Essays on Financial Regulation in Macroeconomics
Bengui, Julien Yonathan
Mendoza, Enrique G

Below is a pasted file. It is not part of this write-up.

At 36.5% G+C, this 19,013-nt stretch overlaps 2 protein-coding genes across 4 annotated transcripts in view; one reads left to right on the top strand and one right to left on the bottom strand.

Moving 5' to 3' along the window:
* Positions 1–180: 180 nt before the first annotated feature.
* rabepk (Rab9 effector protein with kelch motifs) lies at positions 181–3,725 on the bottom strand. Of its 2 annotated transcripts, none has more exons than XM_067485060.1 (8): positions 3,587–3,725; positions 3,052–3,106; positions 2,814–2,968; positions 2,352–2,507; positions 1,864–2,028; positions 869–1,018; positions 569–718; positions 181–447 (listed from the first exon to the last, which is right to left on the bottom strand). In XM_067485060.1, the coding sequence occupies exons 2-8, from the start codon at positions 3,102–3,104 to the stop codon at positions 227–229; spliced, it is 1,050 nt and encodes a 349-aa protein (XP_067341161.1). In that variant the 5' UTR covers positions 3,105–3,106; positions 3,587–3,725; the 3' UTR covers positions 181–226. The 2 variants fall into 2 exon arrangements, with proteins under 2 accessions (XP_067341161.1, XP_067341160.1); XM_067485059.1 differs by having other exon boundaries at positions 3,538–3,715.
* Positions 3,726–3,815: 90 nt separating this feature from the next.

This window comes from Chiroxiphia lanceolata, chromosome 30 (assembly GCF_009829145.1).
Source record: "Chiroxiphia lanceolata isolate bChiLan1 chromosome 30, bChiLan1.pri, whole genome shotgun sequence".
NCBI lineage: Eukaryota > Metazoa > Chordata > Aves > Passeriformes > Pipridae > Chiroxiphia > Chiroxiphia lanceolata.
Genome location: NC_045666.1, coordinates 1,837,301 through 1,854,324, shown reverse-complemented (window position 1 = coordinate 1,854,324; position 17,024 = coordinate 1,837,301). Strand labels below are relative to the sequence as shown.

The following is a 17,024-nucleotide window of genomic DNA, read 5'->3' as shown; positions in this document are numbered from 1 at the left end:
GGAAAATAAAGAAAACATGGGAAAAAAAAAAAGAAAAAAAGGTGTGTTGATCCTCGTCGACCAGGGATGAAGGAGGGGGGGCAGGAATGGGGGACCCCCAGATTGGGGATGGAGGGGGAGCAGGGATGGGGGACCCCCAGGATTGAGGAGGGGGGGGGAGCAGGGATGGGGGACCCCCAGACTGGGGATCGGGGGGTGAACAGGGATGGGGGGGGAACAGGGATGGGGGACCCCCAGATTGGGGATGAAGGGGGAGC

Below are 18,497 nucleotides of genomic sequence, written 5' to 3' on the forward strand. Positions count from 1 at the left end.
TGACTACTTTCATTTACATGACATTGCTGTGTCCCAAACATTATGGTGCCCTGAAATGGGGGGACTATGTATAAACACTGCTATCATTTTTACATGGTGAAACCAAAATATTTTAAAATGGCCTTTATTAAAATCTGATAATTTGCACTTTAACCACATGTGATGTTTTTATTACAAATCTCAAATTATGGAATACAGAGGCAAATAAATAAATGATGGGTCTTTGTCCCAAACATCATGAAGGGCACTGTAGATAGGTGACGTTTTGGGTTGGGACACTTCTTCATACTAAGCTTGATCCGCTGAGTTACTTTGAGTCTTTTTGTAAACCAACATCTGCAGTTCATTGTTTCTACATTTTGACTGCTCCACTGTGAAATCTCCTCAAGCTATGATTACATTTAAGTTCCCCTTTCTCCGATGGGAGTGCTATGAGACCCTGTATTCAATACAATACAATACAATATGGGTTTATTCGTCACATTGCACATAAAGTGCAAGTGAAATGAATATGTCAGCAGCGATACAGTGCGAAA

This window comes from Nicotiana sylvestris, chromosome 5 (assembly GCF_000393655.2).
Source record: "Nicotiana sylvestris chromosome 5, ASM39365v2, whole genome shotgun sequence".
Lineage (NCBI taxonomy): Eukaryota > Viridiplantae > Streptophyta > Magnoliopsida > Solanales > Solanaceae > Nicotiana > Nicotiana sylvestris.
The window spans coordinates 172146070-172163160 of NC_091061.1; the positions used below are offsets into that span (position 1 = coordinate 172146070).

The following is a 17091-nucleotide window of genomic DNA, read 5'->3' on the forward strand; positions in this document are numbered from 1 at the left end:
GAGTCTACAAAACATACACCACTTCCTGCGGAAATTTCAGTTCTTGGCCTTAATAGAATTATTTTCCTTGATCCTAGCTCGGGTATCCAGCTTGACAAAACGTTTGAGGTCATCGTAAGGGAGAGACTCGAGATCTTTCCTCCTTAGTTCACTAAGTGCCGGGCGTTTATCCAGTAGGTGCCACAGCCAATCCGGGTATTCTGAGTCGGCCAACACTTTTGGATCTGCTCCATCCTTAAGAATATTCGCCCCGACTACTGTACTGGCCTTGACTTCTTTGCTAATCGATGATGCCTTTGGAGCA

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This dissertation investigates two aspects of how to regulate the financial sector optimally in order to increase macroeconomic stability and mitigate the risk of future financial crises. Chapter 1 analyzes the desirability of international coordination in financial regulation. It develops a two-country model of systemic liquidity risk-taking in which financial market imperfections provide a rationale for macro-prudential regulation. In the model, curbing liquidity risk-taking via regulation lowers the price of liquidity during financial crises and thereby reduces the costs associated with market incompleteness. But regulation also entails costs in the form of distortions to productive investment decisions. The discrepancy between the domestic dimension of the costs and the global dimension of the benefits of regulation generates free-riding incentives among regulators operating in different countries. The theory predicts that absent international coordination, national authorities are tempted to regulate their financial systems in a way that results in excessive illiquidity. It therefore speaks in favor of a stronger global coordination of banking regulation. Chapter 2 analyzes the social optimality of private debt maturity choices. It studies debt maturity decisions in a dynamic macroeconomic model in which financial frictions give rise to systemic risk in the form of amplification effects. Long-term liabilities provide insurance against shocks to the asset side of the balance sheet, but they come at an extra cost. The debt maturity structure therefore maps into an allocation of macroeconomic risk between lenders and leveraged borrowers, and fundamental shocks propagate more powerfully in the economy when the maturity is shorter. The market equilibrium is not constrained efficient as borrowers fail to internalize their contribution to systemic risk and take on too much short-term debt in a decentralized economy. The theory indicates that a tax on short-term debt -- a form of macroprudential policy -- leads to Pareto improvements and results in less volatile allocations and asset prices.